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Mr. HURLEIGH. Yesterday afternoon, the executive committee of the Radio & Television Correspondents Association, of which I am president and chairman of the executive committee, held a meeting in connection with an invitation from this committee for a representative of our association to appear.

The other members of that committee present were Edward P. Morgan of the American Broadcasting Co., Julian Goodman, of the National Broadcasting Co.; Lewis W. Shollenberger, of the Columbia Broadcasting System; Ann Corrick, of Corrick Productions; and Leslie Higbie, of Les Higbie Associates; absent was our member ex officio, Joseph McCaffrey, and Bryce Burke of United Press Movietone News.

At that time I was directed to appear before your committee, Senator, and present a telegram that we sent to Secretary of State John Foster Dulles on March 7, which in effect presents our position as an association. That was:

Inasmuch as the President of the United States today indicated that the question of American news correspondents entering Communist China was under active consideration, the Radio & Television Correspondents Association urgently requests that the State Department withdraw its objections to the travel of accredited American news correspondents in Communist China.

That, Mr. Chairman, in effect establishes our position as an association. We would like to see the State Department change its position.

At the present time we have not recommended, nor have we had any discussion regarding the travel of an accredited correspondent without such permission.

Senator O’MAHONEY. Any questions?

Senator Hruska. I take it, Mr. Hurleigh, in fact I am assuming, and I am sure it is with entire justification, that the interest of your association here is toward an effective press. That would be true, would it not?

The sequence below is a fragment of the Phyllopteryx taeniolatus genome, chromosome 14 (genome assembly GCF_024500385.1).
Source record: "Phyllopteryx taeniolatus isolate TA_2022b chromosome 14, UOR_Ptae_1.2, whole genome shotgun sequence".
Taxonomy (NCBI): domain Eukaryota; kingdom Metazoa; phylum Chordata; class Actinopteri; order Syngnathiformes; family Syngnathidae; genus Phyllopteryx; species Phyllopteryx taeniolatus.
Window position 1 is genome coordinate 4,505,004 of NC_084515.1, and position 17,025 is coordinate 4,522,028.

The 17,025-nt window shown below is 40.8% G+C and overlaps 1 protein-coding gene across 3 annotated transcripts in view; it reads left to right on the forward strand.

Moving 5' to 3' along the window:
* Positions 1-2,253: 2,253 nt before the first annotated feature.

Mr. HURLEIGH. That is right, Senator.

Senator Hruska. Effective and fully operative press, with one of its principal objectives being the extension of good government, and all that sort of thing.

Mr. HURLEIGH. Yes, sir.
Senator HRUSKA. Which inheres in good government, and so on.

Would the association or would you be willing to go along with the thought that there are some instances in which the State Department would be warranted in withholding permission for American citizens, whether they are newsmen or not, to go into certain countries?

Mr. HURLEIGH. Well, Senator Hruska, I think I should answer that by referring to a statement made by Mr. Cartwright of the Department of State a short while ago, when he read portions of a statement made by the Deputy Under Secretary, Mr. Murphy, before the Senate Foreign Relations Committee on April 2. He said he wanted to quote certain paragraphs which he felt would deal directly with the immediate interests of this particular subcommittee.

I have a copy of that which was given to the press, in which it says:

Generally speaking, the United States will not validate passports for travel to countries with which we do not have diplomatic relations. Americans traveling to such countries cannot be extended the usual protection offered American citizens and property abroad by our embassies and consulates abroad. At the present time the following inscription is printed in every United States passportwhich I heard discussed a short while ago, and that part is:




This passport is not valid for travel to the following areas under control of authorities with which the United Statesand so forth.

In addition to not validating passports for countries with which we have no diplomatic relations, the Secretary of State may from time to time decide that the safety of American citizens cannot be fully protected in certain countries.

Then this addition :

Groups often excepted in such cases are Red Cross and relief workers, priests and missionaries, and the press.

I feel if this is true of Albania, Bulgaria, and perhaps Vietnam and Korea, it might also be true of Communist China; and that is the position that the association has taken.

That is a long way of answering your question, Senator Hruska, but I mean to give the impression that the association per se feels this way.

Senator HRUSKA. As to Red China, in connection with conditions as they exist today? That is your thinking with reference to Red China as conditions exist today; is that what you are trying to say?

Mr. HURLEIGH. At the present time, we feel that the State Department could certainly withdraw its present objections to the travel in Communist China.

Senator HRUSKA. Would there be any danger, in your thinking, in putting this in the form of a statute which Congress would pass, and which